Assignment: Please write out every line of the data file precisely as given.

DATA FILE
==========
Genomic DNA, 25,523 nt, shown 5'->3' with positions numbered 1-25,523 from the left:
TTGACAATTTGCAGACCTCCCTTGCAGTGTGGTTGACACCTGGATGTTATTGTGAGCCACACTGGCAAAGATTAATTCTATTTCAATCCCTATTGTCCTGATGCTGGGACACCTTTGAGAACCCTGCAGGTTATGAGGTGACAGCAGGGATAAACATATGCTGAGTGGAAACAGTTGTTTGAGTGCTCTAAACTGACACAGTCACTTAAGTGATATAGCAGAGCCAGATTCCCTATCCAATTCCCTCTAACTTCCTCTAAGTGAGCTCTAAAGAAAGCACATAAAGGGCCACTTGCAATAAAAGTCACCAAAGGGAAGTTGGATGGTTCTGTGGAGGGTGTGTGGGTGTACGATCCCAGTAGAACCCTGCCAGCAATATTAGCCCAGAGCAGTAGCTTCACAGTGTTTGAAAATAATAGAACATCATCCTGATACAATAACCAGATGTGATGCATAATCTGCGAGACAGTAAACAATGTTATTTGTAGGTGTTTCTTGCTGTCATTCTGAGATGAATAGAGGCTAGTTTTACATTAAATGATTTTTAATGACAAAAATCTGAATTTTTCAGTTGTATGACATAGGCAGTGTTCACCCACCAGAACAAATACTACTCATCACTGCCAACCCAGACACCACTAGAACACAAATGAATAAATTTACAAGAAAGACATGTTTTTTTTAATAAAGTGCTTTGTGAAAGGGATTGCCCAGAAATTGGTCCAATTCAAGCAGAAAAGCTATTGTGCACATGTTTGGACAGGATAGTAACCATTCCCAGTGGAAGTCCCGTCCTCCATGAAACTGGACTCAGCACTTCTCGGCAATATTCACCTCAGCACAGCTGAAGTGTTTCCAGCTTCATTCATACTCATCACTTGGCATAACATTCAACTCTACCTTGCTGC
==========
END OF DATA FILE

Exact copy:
Genomic DNA, 25,523 nt, shown 5'->3' with positions numbered 1-25,523 from the left:
TTGACAATTTGCAGACCTCCCTTGCAGTGTGGTTGACACCTGGATGTTATTGTGAGCCACACTGGCAAAGATTAATTCTATTTCAATCCCTATTGTCCTGATGCTGGGACACCTTTGAGAACCCTGCAGGTTATGAGGTGACAGCAGGGATAAACATATGCTGAGTGGAAACAGTTGTTTGAGTGCTCTAAACTGACACAGTCACTTAAGTGATATAGCAGAGCCAGATTCCCTATCCAATTCCCTCTAACTTCCTCTAAGTGAGCTCTAAAGAAAGCACATAAAGGGCCACTTGCAATAAAAGTCACCAAAGGGAAGTTGGATGGTTCTGTGGAGGGTGTGTGGGTGTACGATCCCAGTAGAACCCTGCCAGCAATATTAGCCCAGAGCAGTAGCTTCACAGTGTTTGAAAATAATAGAACATCATCCTGATACAATAACCAGATGTGATGCATAATCTGCGAGACAGTAAACAATGTTATTTGTAGGTGTTTCTTGCTGTCATTCTGAGATGAATAGAGGCTAGTTTTACATTAAATGATTTTTAATGACAAAAATCTGAATTTTTCAGTTGTATGACATAGGCAGTGTTCACCCACCAGAACAAATACTACTCATCACTGCCAACCCAGACACCACTAGAACACAAATGAATAAATTTACAAGAAAGACATGTTTTTTTTAATAAAGTGCTTTGTGAAAGGGATTGCCCAGAAATTGGTCCAATTCAAGCAGAAAAGCTATTGTGCACATGTTTGGACAGGATAGTAACCATTCCCAGTGGAAGTCCCGTCCTCCATGAAACTGGACTCAGCACTTCTCGGCAATATTCACCTCAGCACAGCTGAAGTGTTTCCAGCTTCATTCATACTCATCACTTGGCATAACATTCAACTCTACCTTGCTGC